The Way Things Were

The following article is for entertainment purposes only. It is not intended as scholarly research or as a final authority on the subject. 

Welcome to Wild Card Wednesday, where you never know what you’re gonna get.  Today, we’re going to indulge in a round of nostalgia.

I love Pawn Stars and my husband tolerates it, so we watch it often.  On a recent episode,  a customer brought in a book of WWII ration stamps to sell.  As it turned out, the ration stamps were too common for Rick to buy.  The customer took his WWII era ration cards home, and that was that.  But it wasn’t.

The whole episode reminded me of how my maternal grandparents came to purchase their first car.

My maternal grandparents were married in November of 1945.  They did not have a car when they married, so they used to hitchhike places.  My grandmother claimed it was quite safe to hitchhike in Martinsburg, West Virginia in 1945.

My maternal grandparents on their wedding day in 1945.

In 1945, there was a shortage of automobiles available for purchase because all available resources had gone into the war effort.  Purchasing a car required my newly married grandparents to put their name on a list.  When a car became available to purchase, the next person on the list was contacted and offered the car.

My grandmother said they waited a while to get a car.  The car they were finally allowed to purchase wasn’t brand new or model they really wanted, but it was what was available.  Refusing the car meant they’d have to wait even longer.  No telling when they’d get another chance.  So they took the car and were proud to have it.

My paternal grandmother had her own story about rations during WWII. She likes to dress to the nines.  Thus, her story is about fashion.

My paternal grandmother remembered that hosiery was next to impossible to obtain during WWII.

 

Nylon, silk, and rayon—the materials from which women’s hosiery was made—were rationed as part of the war effort. The silk was used to make powder bags for the military.  Nylon was used to make parachutes, tents, ropes, and tires.  Rayon was used for the same purposes as nylon.

My paternal grandparents circa 1942. Notice she is wearing bobby socks with her pumps.

Women had two options–bobby socks or leg makeup.  My grandmother had less than fond memories of the leg makeup.

Leg makeup was an opaque tan liquid women applied to their legs from foot to mid-thigh.  They completed the illusion by drawing a line—using a black liner pencil—down the back of their legs.  This makeup was apparently very difficult to apply evenly, and it smudged and ran throughout the day.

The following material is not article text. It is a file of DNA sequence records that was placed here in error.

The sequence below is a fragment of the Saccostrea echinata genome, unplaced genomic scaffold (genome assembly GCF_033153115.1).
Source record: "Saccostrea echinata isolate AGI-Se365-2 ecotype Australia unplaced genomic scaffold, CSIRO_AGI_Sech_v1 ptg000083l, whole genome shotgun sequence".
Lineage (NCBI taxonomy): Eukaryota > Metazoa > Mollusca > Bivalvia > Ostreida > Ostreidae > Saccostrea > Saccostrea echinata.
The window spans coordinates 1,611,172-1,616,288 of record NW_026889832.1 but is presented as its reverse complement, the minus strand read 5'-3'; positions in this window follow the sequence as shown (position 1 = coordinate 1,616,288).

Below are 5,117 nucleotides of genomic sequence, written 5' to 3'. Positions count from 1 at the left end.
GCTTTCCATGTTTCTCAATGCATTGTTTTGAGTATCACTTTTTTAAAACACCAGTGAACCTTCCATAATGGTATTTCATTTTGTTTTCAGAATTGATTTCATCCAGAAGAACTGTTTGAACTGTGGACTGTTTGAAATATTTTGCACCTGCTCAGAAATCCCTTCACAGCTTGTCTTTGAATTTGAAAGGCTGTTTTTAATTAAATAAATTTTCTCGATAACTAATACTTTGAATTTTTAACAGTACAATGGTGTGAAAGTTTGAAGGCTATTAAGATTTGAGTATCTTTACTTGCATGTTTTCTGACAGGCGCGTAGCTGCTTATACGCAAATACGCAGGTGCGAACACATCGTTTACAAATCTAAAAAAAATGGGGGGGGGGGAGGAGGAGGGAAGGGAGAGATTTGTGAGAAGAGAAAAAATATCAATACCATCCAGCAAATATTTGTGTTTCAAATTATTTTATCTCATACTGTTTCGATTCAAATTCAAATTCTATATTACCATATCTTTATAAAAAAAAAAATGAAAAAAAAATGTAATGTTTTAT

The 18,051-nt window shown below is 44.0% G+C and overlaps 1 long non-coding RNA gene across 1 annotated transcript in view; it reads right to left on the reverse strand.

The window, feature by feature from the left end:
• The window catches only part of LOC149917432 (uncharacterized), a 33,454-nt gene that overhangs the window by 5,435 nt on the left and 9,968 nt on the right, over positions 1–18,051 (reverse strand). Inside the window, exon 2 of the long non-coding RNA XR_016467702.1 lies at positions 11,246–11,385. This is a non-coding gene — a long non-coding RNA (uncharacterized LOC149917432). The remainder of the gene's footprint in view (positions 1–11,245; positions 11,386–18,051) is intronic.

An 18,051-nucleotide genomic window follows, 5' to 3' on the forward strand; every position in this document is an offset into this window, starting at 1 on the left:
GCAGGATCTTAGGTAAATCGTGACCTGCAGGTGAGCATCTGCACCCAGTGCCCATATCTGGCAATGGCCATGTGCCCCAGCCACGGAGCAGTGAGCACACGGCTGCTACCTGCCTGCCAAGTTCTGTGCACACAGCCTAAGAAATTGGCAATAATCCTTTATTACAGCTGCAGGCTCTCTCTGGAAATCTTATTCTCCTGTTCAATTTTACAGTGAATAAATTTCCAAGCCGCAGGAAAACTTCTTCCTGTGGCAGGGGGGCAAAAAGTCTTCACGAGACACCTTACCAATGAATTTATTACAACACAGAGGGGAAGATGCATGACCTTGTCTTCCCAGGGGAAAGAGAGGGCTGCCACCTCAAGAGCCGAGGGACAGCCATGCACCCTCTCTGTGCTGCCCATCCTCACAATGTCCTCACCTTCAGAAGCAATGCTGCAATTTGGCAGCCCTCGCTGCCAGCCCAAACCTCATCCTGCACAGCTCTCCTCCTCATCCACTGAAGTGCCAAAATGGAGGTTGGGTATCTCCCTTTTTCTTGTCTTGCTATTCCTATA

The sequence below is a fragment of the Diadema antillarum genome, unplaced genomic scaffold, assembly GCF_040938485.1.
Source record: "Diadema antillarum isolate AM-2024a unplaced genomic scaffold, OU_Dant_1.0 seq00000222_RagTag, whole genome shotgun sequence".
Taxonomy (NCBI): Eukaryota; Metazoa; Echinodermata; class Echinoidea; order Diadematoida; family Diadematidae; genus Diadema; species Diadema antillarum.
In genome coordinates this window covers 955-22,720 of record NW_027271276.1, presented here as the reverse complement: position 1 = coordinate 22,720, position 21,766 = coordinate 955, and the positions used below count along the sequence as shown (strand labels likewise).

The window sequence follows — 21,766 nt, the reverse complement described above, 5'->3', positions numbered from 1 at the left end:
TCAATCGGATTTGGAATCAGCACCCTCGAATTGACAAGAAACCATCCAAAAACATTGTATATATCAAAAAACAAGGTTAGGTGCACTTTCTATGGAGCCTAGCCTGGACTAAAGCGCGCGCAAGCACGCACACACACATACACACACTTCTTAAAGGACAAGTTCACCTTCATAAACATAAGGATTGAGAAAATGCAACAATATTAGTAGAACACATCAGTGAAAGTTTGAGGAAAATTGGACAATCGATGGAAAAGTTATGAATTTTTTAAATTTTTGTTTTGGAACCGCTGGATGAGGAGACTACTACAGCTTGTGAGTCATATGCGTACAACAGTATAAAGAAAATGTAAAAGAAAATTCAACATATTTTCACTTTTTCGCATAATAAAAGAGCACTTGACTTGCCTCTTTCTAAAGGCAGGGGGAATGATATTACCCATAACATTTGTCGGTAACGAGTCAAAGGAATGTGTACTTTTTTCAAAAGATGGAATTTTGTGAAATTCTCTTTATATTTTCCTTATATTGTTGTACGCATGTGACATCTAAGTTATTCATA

Some folks may be puzzling over the black line.  Hosiery used to have a seam running up the back.  The garment was made with a seam because early hosiery did not have the elasticity of today’s hosiery.

In the image below, the hosiery on the left shows the seam that used to run down the back of pantyhose.  My aunt–who was a child of the 1960s–told me that the seam was next to impossible to keep straight.  If you didn’t watch it, you had squiggly lines running down the backs of your legs.

 

During WWII the following items were rationed: sugar, gasoline, meat, coffee, shoes, rubber…and, of course, the materials to make hosiery.  At the bottom of the ration stamp books was the line:

Be guided by the rule: If you don’t need it, DON’T BUY IT.

The whole rations thing got me thinking.  Someone of my generation–Generation X–can’t imagine not being able to purchase whatever we had money to buy.  When I mentioned this to my mother, she had her own story about the way things have changed.

My mother remembers—with some degree of horror—that carseats were not available when I was a baby.  Before I could sit or stand on my own steam, my parents traveled with me in a baby seat that did not fasten to the car in any way.

If they had to slam on the brakes, they threw out an arm to hold me in place.  Once I was old enough to stand, my mother had me stand next to her with my arms around her shoulder or neck while she drove.  If she had to brake suddenly or make a sharp turn, she threw out her arm as a barrier to hold me in place.

I think this technique is ingrained in women of my generation.  I throw out the arm of iron when I have to slam on the brakes.  I’ve noticed that my cousin—who is two years my senior—does it too.   Even so, I can’t imagine a time when carseats weren’t available…and I can’t believe I survived it.

Mom’s story made try to pinpoint what has changed during my life.  Though I thought of a lot of things, I’ll share only two changes that caught my attention.

Back when Everybody Smoked

When I was a kid, people smoked.  They smoked everywhere.  They smoked in restaurants, in the mall, on airplanes, on buses, in their houses…even in hospitals.  No Smoking signs and policies have herded smokers to special areas. Smoking has been made inconvenient enough that it’s easier to quit.

Nowadays, I love it when we visit my aunt because she still smokes in her house and in her car.  It’s such a novelty that I take a break from cigarette abstinence and smoke too.

I even have my own commentary on the changing face of fashion.

What is the deal with showing you bra straps?

 

As I hurtle toward middle age at warp speed, I’m struck dumb when I see girls and women wearing tops that show their bra straps.  I was brought up to never, ever let my bra-straps show.

Letting the bra strap show wasn’t even sexy–like wearing a too short skirt was.  Letting the bra strap show was more like going around with spinach in your teeth—just bad grooming.  These days, the bra straps are part of the outfit.

Whether or not this looks cool is hotly debated, but I see enough people doing it that I think it’s accepted.  Even so, I can’t bring myself to bare my bra straps.

 

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